AC/DC’s legendary stylistic consistency is on display across these 12 tracks. ... But with a group as locked on a signature sound as this one, the quality of the individual songs is paramount, and too many of those on “Power Up” — from the hookless “System Down” to the blandly bluesy “No Man’s Land” — are forgettable even after half a dozen spins.
    • 72 Metascore
    • 80 Critic Score
    For someone so skilled at using social media to cultivate fans’ interest in her personal life, it’s striking — and more than a little moving — to hear her dreaming of seclusion. ... Though Grande’s subject matter shifts after “Shut Up,” the song’s Disney-like strings carry through the rest of “Positions,” which is brighter and sprightlier than the comparatively bleary “Thank U, Next.” ... Prudes can take comfort in the fact that Grande’s sexual liberation hasn’t come at the expense of her winningly earnest theater-kid eccentricities.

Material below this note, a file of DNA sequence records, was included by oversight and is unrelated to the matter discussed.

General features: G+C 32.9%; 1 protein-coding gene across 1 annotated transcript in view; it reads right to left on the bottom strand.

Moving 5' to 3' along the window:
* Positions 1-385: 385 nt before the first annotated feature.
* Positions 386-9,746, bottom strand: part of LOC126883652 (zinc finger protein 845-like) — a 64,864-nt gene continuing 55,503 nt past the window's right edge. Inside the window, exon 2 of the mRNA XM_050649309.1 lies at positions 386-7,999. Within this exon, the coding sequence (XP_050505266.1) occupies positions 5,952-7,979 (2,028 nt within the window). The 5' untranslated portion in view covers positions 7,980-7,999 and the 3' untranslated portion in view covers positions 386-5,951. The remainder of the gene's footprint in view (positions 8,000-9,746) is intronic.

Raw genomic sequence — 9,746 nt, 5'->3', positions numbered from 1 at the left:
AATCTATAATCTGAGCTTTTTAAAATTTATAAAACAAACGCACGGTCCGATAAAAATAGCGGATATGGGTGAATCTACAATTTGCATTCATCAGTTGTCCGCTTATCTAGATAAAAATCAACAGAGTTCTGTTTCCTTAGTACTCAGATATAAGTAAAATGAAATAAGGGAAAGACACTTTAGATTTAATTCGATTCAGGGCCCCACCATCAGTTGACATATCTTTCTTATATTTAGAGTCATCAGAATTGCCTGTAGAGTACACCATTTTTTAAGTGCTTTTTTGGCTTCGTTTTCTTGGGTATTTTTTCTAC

• 88 Metascore
    • 80 Critic Score
    There are tunes here, including “Ghosts” and “Burnin’ Train,” that feel more spirited than anything Springsteen has done in years, with a touch of the careening intensity that made him and E Street a legendary live act. ... The tunes on “Letter to You” get over thanks to the E Street Band, which drives the songs with purpose and provides a level of detail in the arrangements that keeps anything from getting too mopey.
    • 71 Metascore
    • 50 Critic Score
    “Ice Cream,” the song with Gomez, is the most gratifyingly stylish track here. ... [The Album] plays like a transmission from a previous era. “Crazy Over You,” with its airy wind-instrument sample, rewinds even further to the hip-hop exotica of Timbaland’s late-’90s heyday. ... There’s something vaguely oppressive about “The Album.”